By trying — and essentially succeeding, even without the court-packing scheme — to force the Court to go along with the political will of the executive branch, FDR did permanent damage to the Court and the nation, arguably turning the Court into the most dangerous branch of our government.
However, even during those days of reverence for FDR, and an understandable “please do something, anything” attitude of Americans during the Great Depression, Americans sided with the Court rather than with Roosevelt — just as it will side with the Court rather than with Barack Obama in 2012 despite 75 years of Democrat assaults on the Court’s political independence.
Fascinating research by Ohio State University Professor of Political Science Gregory Caldeira into public opinion during the first half of 1937 shows that opposition to the proposed “reform” averaged 46 percent, versus average support of 39 percent, with the high watermark for support being right after FDR’s cynical fireside chat.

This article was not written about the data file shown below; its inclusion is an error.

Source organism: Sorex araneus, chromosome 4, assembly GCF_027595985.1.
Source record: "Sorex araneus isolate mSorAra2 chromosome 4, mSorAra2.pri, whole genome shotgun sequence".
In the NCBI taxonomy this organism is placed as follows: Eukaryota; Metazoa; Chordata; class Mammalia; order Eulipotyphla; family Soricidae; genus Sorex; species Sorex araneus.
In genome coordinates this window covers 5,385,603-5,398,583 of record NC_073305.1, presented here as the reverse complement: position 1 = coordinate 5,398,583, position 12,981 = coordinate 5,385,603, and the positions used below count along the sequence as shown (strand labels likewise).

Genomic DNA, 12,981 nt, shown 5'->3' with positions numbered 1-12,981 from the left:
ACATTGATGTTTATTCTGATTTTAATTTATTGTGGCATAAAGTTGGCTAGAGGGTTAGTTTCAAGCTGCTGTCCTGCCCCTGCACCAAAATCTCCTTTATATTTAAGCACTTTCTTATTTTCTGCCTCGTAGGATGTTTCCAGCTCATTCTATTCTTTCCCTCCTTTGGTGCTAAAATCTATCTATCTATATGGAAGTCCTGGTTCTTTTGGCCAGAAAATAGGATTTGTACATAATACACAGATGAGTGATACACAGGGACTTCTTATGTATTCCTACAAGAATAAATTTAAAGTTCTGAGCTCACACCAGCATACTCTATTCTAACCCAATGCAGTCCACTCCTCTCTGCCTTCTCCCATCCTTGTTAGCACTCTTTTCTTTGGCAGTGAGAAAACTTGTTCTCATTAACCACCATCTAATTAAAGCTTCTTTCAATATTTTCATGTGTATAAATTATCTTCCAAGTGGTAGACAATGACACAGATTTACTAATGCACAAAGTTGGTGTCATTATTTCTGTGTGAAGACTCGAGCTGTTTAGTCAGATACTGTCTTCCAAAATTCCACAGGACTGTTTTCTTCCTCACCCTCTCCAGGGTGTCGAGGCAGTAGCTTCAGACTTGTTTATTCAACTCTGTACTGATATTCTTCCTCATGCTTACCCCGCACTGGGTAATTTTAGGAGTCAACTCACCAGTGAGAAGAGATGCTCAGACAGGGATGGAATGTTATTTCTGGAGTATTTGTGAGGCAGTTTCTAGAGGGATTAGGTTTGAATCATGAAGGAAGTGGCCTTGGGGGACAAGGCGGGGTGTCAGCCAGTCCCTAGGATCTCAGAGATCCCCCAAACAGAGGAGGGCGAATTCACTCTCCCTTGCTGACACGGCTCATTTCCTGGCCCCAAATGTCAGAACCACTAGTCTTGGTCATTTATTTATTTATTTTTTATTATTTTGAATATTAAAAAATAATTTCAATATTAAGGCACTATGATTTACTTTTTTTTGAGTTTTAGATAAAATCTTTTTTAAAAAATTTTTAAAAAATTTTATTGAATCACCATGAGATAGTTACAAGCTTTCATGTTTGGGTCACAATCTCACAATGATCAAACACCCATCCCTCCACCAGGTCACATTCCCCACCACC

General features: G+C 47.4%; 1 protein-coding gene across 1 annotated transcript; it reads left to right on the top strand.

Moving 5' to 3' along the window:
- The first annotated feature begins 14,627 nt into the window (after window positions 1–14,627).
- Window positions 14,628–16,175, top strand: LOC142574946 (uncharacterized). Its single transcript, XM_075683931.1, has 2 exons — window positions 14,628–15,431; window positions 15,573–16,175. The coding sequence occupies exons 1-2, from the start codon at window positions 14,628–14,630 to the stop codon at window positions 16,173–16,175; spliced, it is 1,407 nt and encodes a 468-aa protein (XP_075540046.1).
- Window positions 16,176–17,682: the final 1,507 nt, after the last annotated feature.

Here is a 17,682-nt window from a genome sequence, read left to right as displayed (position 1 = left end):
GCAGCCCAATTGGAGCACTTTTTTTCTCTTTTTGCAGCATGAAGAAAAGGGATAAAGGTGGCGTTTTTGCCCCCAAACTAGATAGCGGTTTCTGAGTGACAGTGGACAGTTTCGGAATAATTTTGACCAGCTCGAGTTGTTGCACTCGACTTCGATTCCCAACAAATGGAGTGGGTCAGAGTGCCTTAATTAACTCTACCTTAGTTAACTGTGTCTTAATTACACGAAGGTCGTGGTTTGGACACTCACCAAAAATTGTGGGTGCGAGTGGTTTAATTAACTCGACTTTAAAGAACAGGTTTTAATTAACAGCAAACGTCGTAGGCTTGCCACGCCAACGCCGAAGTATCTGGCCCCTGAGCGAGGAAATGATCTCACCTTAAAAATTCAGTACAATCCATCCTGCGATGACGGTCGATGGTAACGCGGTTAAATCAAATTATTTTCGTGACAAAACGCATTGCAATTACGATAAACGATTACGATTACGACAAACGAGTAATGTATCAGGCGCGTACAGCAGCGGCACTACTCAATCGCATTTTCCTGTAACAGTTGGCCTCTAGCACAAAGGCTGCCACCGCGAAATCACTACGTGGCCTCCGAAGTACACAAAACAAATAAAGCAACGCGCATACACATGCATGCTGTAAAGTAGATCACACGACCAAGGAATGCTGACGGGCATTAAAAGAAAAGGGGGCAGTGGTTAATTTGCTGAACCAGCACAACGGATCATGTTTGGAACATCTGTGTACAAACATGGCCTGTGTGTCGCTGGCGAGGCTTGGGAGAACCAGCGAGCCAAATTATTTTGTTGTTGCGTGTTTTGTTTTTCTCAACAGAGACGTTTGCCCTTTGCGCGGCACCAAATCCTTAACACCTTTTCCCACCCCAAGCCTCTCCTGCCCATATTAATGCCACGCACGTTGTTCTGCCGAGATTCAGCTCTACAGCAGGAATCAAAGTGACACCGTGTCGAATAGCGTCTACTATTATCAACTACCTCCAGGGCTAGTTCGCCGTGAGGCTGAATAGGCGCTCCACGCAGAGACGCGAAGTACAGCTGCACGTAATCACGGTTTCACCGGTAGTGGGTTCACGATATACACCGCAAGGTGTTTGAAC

It was a remarkably narrow range of opinion for such a contentious issue, yet it nicely mirrors the Rasmussen polling results on Obamacare over the last two years: In roughly 100 polls taken over that time, the percentage of Americans who support repeal of the law has been between 51 percent and 60 percent all but four times. Of those four, one was slightly below that range and three were slightly above it.
A man of faith in a godless age is hitting Americans where it hurts.
Mr. and Mrs. American Spectator Reader, let P.J. O’Rourke talk sense to your kids.
In Britain, defending your property can get you life.
It won’t take long for conservatives to scratch this presidential wannabe off their 2008 scorecard.
Was the President done in by the economy, or by the politics of the economy?